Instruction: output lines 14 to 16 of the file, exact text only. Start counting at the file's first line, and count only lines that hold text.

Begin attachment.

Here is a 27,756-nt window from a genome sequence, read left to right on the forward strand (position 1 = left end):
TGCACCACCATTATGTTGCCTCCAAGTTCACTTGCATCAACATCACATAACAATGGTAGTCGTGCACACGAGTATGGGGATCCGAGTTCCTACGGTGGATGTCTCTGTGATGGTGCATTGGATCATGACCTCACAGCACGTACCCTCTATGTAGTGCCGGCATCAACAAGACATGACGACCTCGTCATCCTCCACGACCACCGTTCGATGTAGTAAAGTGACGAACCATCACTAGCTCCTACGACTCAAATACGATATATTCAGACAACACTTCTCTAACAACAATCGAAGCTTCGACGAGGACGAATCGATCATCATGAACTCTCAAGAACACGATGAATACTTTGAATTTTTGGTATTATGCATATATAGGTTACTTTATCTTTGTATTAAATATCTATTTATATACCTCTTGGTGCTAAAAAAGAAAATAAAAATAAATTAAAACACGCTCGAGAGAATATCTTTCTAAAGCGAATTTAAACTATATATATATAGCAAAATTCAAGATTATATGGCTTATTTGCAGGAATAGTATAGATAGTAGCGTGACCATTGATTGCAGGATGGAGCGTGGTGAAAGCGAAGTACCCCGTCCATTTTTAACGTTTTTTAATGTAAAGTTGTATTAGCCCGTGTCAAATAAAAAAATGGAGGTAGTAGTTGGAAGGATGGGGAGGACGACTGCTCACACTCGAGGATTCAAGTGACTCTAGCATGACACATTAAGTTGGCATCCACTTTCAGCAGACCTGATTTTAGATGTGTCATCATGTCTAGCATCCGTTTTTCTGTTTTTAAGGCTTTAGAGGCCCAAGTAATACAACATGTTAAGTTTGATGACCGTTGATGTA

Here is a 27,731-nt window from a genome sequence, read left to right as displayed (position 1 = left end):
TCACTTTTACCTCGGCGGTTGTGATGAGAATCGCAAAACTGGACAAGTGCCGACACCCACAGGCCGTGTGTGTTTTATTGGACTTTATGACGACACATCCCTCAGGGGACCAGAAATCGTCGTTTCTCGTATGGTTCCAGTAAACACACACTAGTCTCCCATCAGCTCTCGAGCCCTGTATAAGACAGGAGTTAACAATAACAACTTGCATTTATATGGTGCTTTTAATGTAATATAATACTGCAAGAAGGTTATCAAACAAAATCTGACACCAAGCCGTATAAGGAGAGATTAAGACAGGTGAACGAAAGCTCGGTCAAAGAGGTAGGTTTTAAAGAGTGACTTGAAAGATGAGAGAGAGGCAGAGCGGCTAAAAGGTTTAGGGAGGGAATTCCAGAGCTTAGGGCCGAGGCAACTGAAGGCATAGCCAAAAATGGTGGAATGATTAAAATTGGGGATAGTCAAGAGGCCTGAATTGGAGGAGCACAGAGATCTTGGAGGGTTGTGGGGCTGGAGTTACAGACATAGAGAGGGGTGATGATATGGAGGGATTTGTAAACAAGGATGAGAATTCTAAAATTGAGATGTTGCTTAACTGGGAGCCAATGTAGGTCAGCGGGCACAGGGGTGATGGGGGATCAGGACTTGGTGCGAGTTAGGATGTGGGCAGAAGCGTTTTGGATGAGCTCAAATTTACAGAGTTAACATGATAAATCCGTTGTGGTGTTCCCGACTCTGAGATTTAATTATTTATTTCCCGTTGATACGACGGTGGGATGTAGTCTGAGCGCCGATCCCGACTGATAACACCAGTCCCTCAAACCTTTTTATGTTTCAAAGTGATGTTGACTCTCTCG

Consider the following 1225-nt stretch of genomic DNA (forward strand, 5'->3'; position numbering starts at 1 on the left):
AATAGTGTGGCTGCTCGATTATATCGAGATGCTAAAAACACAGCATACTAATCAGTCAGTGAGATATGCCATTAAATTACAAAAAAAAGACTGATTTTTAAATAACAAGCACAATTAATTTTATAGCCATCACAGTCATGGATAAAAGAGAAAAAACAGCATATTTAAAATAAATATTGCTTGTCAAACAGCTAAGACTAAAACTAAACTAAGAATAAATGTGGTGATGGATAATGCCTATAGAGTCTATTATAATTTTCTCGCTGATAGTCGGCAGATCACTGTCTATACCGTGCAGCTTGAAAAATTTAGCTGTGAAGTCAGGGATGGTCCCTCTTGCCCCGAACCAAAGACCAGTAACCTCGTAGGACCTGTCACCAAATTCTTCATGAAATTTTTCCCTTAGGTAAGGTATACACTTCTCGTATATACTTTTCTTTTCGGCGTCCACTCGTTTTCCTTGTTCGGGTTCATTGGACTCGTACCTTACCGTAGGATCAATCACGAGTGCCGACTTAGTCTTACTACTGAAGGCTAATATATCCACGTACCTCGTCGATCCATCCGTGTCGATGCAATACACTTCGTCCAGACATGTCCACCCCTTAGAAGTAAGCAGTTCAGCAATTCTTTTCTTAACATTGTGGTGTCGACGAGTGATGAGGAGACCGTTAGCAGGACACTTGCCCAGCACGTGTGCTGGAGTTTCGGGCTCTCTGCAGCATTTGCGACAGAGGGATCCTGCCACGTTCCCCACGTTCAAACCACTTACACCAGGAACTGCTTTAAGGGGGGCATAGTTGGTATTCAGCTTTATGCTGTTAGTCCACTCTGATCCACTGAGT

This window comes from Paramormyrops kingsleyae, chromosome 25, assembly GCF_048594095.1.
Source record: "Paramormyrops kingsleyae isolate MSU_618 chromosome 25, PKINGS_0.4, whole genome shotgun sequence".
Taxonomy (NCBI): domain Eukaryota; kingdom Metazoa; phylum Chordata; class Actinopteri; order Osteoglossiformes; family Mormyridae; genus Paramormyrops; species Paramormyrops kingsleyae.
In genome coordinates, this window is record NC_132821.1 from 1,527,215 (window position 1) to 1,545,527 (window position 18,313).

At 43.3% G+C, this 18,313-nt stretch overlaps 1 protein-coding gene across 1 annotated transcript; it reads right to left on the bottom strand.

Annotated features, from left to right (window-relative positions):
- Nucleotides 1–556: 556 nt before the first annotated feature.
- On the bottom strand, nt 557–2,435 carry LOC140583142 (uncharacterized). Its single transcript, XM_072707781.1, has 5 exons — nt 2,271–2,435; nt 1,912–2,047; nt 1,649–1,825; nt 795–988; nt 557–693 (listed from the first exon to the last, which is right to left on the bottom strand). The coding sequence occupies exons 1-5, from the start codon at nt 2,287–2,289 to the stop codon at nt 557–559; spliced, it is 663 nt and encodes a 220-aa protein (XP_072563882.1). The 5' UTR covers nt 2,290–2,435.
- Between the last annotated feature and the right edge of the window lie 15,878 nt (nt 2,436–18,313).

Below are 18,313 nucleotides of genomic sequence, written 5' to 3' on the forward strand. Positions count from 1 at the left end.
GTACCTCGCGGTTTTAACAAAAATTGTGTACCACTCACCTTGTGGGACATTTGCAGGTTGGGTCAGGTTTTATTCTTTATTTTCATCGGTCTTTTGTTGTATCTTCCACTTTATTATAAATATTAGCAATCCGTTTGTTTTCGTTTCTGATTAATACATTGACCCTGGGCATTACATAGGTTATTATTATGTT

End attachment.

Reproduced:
- On the bottom strand, nt 557–2,435 carry LOC140583142 (uncharacterized). Its single transcript, XM_072707781.1, has 5 exons — nt 2,271–2,435; nt 1,912–2,047; nt 1,649–1,825; nt 795–988; nt 557–693 (listed from the first exon to the last, which is right to left on the bottom strand). The coding sequence occupies exons 1-5, from the start codon at nt 2,287–2,289 to the stop codon at nt 557–559; spliced, it is 663 nt and encodes a 220-aa protein (XP_072563882.1). The 5' UTR covers nt 2,290–2,435.
- Between the last annotated feature and the right edge of the window lie 15,878 nt (nt 2,436–18,313).

Below are 18,313 nucleotides of genomic sequence, written 5' to 3' on the forward strand. Positions count from 1 at the left end.